Egypt and Ethiopia: the risk of war is serious
The West shrugs off the crisis over the Renaissance Dam, but for Egypt it is existential
The meeting of Arab foreign ministers that convened in Doha on Tuesday to discuss the crisis over Ethiopia’s Renaissance Dam was a disappointment. It failed to rise to the level of the threat the scheme poses to downstream Egypt and Sudan after the failure, due to Ethiopian intransigence, of ten years of efforts to negotiate a solution.
The only thing this ‘emergency’ and ‘extraordinary’ meeting managed to achieve was issue a call to the UN Security Council to meet to discuss the dispute.
What can the Security Council be expected to do to end Ethiopia’s intransigence? Even if it issued an anodyne statement of condemnation, how would that help Egypt and Sudan, facing an imminent threat to their water supplies and the livelihoods of tens of millions of their people? The mighty US, with the backing of the IMF, couldn’t commit Ethiopia to the recommendations it made after the intensive three-party mediation talks it led under the Trump Administration. So how could the Security Council succeed where the world’s most powerful state, a friend of Ethiopia, failed? Even if it issued a resolution on the subject, would it fare any better than the UN’s many previous unimplemented resolutions upholding Arab and Palestinian rights?
Egypt approached the Security Council as a complainant, backing its case with a host of supporting documents. It was ignored, despite the real and present threat to international peace and security: the collapse of negotiation efforts could give way to the military option, triggering a war whose destructive consequences would spread from the three countries to all of Africa.
Those same Arab foreign ministers attending the emergency meeting were responsible for lighting the fuse of war in Syria. They expelled the country from their Arab League and their governments spent billions of dollars trying to destroy it. Earlier, they legitimised the NATO intervention in Libya that turned it into a failed state. They did the same to Iraq. Yet in the case of non-Arab Ethiopia, they didn’t even withdraw ambassadors from Addis Ababa in protest at its behaviour, let alone offer Egypt their financial and military resources to counter this existential threat – which looms ever larger as the second phase of the filling of the dam’s reservoir begins next month.
The blame does not only lie with these back-stabbing Arab governments. The Egyptian government is also to be blame for letting them off lightly and turning a blind eye to the active collusion of some of them with Ethiopia: to the extent of pumping billions of dollars into the Ethiopian economy and projects directly related to the dam.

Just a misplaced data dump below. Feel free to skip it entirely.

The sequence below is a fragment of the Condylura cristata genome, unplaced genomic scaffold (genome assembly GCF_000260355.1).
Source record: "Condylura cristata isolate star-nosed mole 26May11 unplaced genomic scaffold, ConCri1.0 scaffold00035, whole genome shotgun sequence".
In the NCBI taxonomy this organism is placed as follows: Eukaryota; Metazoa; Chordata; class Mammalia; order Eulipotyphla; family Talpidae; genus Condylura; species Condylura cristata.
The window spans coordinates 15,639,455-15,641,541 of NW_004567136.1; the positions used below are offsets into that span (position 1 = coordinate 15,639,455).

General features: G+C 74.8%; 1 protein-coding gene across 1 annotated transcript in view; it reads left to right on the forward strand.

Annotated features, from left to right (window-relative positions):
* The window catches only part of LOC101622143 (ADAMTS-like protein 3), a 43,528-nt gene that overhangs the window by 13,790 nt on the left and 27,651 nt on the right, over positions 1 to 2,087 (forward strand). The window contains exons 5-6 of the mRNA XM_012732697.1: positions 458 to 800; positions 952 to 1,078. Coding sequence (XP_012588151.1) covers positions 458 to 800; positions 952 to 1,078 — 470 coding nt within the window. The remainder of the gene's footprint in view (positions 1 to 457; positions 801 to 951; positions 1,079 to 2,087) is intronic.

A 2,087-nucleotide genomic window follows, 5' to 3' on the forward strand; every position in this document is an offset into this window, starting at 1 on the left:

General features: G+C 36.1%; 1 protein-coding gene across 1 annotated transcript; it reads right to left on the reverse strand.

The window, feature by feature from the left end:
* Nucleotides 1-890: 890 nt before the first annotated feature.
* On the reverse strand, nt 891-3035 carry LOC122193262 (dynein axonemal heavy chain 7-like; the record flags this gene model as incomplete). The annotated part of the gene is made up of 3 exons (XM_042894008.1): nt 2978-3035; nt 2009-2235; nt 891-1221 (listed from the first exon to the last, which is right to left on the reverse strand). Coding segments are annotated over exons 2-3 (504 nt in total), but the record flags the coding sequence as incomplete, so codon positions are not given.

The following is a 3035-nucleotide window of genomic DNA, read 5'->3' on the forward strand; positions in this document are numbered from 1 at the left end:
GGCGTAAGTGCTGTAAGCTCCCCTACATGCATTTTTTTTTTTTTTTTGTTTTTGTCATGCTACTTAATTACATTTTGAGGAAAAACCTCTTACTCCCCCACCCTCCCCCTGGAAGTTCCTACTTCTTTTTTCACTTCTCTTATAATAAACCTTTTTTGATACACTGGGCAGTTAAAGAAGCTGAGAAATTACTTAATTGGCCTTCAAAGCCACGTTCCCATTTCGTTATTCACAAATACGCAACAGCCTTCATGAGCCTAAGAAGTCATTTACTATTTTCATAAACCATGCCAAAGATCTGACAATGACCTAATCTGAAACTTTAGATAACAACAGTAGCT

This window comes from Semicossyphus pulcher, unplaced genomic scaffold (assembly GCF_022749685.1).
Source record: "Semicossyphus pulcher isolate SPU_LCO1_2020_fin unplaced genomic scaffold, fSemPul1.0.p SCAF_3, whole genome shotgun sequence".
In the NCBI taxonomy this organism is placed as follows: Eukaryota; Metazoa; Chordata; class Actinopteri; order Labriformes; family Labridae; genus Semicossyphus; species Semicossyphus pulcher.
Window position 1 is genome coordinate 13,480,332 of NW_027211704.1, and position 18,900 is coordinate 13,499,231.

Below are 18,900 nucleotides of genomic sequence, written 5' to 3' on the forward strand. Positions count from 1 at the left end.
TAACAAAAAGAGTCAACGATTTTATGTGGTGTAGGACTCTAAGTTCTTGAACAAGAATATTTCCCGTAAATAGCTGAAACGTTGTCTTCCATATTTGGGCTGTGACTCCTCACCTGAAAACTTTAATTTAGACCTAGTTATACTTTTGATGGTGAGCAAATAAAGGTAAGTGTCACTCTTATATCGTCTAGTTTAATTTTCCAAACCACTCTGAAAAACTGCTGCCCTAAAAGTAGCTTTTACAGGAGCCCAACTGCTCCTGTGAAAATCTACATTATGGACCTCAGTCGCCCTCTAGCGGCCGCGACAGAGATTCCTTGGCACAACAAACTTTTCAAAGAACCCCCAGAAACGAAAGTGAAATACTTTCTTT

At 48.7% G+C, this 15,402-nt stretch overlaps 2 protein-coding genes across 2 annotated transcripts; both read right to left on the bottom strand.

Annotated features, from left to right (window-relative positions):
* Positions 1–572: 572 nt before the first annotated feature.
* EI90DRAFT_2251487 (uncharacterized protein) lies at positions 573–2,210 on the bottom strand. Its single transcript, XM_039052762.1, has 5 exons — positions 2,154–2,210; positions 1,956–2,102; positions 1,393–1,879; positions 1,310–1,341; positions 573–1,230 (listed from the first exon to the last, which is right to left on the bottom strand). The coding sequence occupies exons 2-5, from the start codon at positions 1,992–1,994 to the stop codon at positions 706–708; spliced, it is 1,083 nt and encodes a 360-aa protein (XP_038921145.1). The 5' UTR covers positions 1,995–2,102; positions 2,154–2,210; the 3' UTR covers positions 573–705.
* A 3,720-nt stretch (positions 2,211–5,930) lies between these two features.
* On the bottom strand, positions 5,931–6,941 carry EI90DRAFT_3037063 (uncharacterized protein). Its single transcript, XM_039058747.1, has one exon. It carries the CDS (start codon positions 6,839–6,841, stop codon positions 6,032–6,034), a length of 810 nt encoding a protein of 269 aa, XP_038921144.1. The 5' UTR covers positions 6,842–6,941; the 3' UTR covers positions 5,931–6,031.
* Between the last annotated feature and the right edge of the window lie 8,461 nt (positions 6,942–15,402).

The only thing that could restrain and deter Ethiopia would be a strong and all-encompassing united Arab stand in support of Egypt and Sudan. Innocuous gestures can only encourage further Ethiopian intransigence and imperil more people in the two downstream Arab countries.
We Arabs have turned ourselves into easy prey. Everyone thinks they can kick us around and rub our noses into the ground with impunity. The Ethiopian irrigation ministry just announced the building of a new dam on the Didessa river, a tributary of the Blue Nile, to add to eleven existing ones and as a prelude to building up to 100 more as part of ‘development plans’. Nothing could make clearer that Ethiopian Prime Minister Abiy Ahmed has no regard, understanding or respect for the Arab world and its concerns.
He seems to have been convinced from the outset that Egypt, Sudan and the Arab governments would never go to war but keep banking on mediators to find peaceful solutions. He felt free to press ahead not just with building the dam and filling its reservoirs, but even threatening to make Egypt and Sudan pay for any Nile waters they receive in future. As his foreign ministry spokesman put it: the Arabs sell us oil, so why shouldn’t we sell them water?
Egypt fought four wars against Israel in defence of its territory and security, and will not flinch from fighting another to protect its water if necessary. Its military is perfectly capable of destroying the Renaissance Dam should it come to that. And if that were ever to happen, it would be assured of widespread Arab support (from peoples rather than governments).
If world powers don’t wake up to the gravity of this issue, things could get to that point sooner than they realise.